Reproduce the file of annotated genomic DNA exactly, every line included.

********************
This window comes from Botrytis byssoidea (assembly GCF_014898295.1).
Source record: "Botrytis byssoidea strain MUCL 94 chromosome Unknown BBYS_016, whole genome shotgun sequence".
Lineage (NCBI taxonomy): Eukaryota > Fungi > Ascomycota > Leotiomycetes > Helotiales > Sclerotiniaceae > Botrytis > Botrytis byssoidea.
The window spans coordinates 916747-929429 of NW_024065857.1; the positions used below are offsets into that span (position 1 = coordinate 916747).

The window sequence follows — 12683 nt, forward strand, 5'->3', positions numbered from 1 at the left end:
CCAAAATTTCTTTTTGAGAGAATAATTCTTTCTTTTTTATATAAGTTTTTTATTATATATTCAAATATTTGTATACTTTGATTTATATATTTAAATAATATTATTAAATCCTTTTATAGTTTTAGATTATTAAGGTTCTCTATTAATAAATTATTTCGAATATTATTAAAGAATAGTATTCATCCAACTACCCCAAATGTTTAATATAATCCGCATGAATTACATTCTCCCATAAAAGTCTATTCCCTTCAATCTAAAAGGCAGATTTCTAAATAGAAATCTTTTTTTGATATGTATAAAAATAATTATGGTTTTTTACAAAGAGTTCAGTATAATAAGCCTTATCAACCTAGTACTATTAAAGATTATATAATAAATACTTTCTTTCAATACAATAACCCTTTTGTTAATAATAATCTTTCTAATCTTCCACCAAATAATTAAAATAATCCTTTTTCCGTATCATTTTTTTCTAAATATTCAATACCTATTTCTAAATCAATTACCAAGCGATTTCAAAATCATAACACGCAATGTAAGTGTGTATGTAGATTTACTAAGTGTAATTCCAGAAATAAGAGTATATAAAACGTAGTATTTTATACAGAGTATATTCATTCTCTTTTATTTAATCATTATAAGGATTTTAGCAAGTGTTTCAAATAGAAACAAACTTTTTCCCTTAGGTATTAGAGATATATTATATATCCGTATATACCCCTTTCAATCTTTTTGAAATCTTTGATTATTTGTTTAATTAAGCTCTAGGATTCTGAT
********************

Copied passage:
This window comes from Botrytis byssoidea (assembly GCF_014898295.1).
Source record: "Botrytis byssoidea strain MUCL 94 chromosome Unknown BBYS_016, whole genome shotgun sequence".
Lineage (NCBI taxonomy): Eukaryota > Fungi > Ascomycota > Leotiomycetes > Helotiales > Sclerotiniaceae > Botrytis > Botrytis byssoidea.
The window spans coordinates 916747-929429 of NW_024065857.1; the positions used below are offsets into that span (position 1 = coordinate 916747).

The window sequence follows — 12683 nt, forward strand, 5'->3', positions numbered from 1 at the left end:
CCAAAATTTCTTTTTGAGAGAATAATTCTTTCTTTTTTATATAAGTTTTTTATTATATATTCAAATATTTGTATACTTTGATTTATATATTTAAATAATATTATTAAATCCTTTTATAGTTTTAGATTATTAAGGTTCTCTATTAATAAATTATTTCGAATATTATTAAAGAATAGTATTCATCCAACTACCCCAAATGTTTAATATAATCCGCATGAATTACATTCTCCCATAAAAGTCTATTCCCTTCAATCTAAAAGGCAGATTTCTAAATAGAAATCTTTTTTTGATATGTATAAAAATAATTATGGTTTTTTACAAAGAGTTCAGTATAATAAGCCTTATCAACCTAGTACTATTAAAGATTATATAATAAATACTTTCTTTCAATACAATAACCCTTTTGTTAATAATAATCTTTCTAATCTTCCACCAAATAATTAAAATAATCCTTTTTCCGTATCATTTTTTTCTAAATATTCAATACCTATTTCTAAATCAATTACCAAGCGATTTCAAAATCATAACACGCAATGTAAGTGTGTATGTAGATTTACTAAGTGTAATTCCAGAAATAAGAGTATATAAAACGTAGTATTTTATACAGAGTATATTCATTCTCTTTTATTTAATCATTATAAGGATTTTAGCAAGTGTTTCAAATAGAAACAAACTTTTTCCCTTAGGTATTAGAGATATATTATATATCCGTATATACCCCTTTCAATCTTTTTGAAATCTTTGATTATTTGTTTAATTAAGCTCTAGGATTCTGAT